The 20 fallacies: "ad hominem - Latin for "to the man," attacking the arguer and not the argument (e.g., The Reverend Dr. Smith is a known Biblical fundamentalist, so her objections to evolution need not be taken seriously) argument from authority (e.g., President Richard Nixon should be re-elected because he has a secret plan to end the war in Southeast Asia - but because it was secret, there was no way for the electorate to evaluate it on its merits; the argument amounted to trusting him because he was President: a mistake, as it turned out) argument from adverse consequences (e.g., A God meting out punishment and reward must exist, because if He didn't, society would be much more lawless and dangerous - perhaps even ungovernable. Or: The defendant in a widely publicized murder trial must be found guilty; otherwise, it will be an encouragement for other men to murder their wives) appeal to ignorance - the claim that whatever has not been proved false must be true, and vice versa (e.g., There is no compelling evidence that UFOs are not visiting the Earth; therefore UFOs exist - and there is intelligent life elsewhere in the Universe. Or: There may be seventy kazillion other worlds, but not one is known to have the moral advancement of the Earth, so we're still central to the Universe.) This impatience with ambiguity can be criticized in the phrase: absence of evidence is not evidence of absence. special pleading, often to rescue a proposition in deep rhetorical trouble (e.g., How can a merciful God condemn future generations to torment because, against orders, one woman induced one man to eat an apple? Special plead: you don't understand the subtle Doctrine of Free Will. Or: How can there be an equally godlike Father, Son, and Holy Ghost in the same Person? Special plead: You don't understand the Divine Mystery of the Trinity. Or: How could God permit the followers of Judaism, Christianity, and Islam - each in their own way enjoined to
    Wonderful post, Kim! These are great guidelines alongside which to test ideas.
Alexandra Finch

Exploring the Benefits and Challenges of Using Laptop Computers in Higher Education Classrooms: A Formative Analysis - 0 views

    Kay, R., Lauriclla, S. (2011). Exploring the Benefits and Challenges of Using Laptop Computers in Higher Education Classrooms: A Formative Analysis. Canadian Journal of Learning and Technology. 37:1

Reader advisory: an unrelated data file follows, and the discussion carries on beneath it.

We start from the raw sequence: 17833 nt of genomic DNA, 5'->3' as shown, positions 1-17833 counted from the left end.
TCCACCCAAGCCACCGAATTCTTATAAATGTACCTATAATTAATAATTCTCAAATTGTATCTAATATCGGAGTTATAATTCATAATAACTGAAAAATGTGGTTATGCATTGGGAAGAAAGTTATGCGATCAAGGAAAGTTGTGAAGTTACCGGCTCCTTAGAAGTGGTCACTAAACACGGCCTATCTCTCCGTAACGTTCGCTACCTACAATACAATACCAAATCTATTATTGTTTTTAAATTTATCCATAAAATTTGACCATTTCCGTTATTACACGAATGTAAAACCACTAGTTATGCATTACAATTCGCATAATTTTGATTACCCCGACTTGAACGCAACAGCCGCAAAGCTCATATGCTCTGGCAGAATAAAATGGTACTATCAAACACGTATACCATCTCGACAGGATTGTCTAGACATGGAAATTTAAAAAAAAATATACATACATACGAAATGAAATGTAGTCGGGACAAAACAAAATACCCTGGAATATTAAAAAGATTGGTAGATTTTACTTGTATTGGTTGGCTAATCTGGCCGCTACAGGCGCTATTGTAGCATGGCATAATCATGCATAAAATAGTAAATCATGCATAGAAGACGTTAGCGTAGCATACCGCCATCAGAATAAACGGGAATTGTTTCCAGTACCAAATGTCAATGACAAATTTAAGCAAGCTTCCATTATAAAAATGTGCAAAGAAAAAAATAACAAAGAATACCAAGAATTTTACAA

a. Laptops and mobile devices are ubiquitous in todays classrooms as students are digital natives. Because of decreasing prices of technology over the past few decades, an overwhelming majority of the university students surveyed own a laptop (87%). Because of this quick onset of technological adoption, culture has lagged, in terms of re-defining the social institutions that such mobile and computer technologies affect. According to this analysis, students feel that the use of a laptop helps in aiding studies, is useful for gathering course and supplementary materials and engaging in peer collaboration. Several challenges have been noted: communication based challenges, relating to social media, email and messaging services; and entertainment based challenges, relating to media consumption. These challenges serve as potential sources of distraction for the student using the technology and others. In their findings, 16% of students reported being distracted by pornography during class, on their own or others' computer screens, which ranked higher than computer games, at 1%. The authors conclude that the benefits of laptop use in class outweigh the challenges 2:1. Possibly, if the functionality of student laptops are integrated into course curriculum further, students can benefit from further peer collaboration, increased academic benefit and decreased distractions.